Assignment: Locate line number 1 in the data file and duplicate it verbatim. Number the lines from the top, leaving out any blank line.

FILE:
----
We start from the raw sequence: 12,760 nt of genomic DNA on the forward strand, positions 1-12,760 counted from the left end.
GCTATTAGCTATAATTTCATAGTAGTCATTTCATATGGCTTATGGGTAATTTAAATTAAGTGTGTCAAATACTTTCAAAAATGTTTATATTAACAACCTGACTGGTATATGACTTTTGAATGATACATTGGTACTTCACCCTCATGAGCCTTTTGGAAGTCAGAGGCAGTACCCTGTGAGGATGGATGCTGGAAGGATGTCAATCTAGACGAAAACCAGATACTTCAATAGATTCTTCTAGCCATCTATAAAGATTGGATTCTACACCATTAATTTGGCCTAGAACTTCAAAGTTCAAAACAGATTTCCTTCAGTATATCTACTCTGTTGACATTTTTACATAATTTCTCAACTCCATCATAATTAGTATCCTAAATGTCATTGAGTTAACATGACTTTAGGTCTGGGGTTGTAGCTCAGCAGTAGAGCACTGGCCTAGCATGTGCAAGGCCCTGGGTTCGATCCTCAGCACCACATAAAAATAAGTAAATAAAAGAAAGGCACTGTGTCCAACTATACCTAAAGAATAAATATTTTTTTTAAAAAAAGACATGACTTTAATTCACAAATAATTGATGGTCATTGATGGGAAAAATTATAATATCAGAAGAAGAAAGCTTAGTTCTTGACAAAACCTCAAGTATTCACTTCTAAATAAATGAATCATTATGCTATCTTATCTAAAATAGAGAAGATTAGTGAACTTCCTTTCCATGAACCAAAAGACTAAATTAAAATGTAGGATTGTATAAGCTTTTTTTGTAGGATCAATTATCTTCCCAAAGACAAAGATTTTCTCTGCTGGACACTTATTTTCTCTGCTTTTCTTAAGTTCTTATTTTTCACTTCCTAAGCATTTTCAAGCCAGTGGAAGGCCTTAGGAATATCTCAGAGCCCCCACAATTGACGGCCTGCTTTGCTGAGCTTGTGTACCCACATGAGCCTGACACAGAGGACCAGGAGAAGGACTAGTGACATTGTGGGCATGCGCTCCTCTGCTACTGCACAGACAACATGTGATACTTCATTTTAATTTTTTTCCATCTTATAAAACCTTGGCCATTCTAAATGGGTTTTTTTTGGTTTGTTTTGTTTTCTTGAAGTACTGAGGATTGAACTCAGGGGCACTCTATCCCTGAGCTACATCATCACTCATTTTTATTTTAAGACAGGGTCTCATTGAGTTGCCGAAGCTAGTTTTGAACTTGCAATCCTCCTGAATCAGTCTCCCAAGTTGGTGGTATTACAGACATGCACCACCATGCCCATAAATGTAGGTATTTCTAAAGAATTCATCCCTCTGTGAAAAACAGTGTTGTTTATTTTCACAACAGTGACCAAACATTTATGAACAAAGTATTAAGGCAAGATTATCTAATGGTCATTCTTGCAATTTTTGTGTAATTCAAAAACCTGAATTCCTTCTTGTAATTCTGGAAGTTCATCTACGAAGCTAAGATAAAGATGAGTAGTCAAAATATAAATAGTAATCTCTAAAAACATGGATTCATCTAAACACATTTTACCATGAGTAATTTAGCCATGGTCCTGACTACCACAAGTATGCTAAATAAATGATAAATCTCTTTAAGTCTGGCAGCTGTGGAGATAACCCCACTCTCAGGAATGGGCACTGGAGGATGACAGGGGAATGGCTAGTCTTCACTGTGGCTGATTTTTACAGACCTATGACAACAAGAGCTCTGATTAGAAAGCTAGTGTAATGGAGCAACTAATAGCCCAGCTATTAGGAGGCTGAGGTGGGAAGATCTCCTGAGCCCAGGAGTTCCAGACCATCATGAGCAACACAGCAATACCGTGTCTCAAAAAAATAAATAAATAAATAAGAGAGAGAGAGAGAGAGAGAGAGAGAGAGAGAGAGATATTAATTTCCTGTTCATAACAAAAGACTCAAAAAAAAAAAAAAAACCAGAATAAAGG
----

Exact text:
We start from the raw sequence: 12,760 nt of genomic DNA on the forward strand, positions 1-12,760 counted from the left end.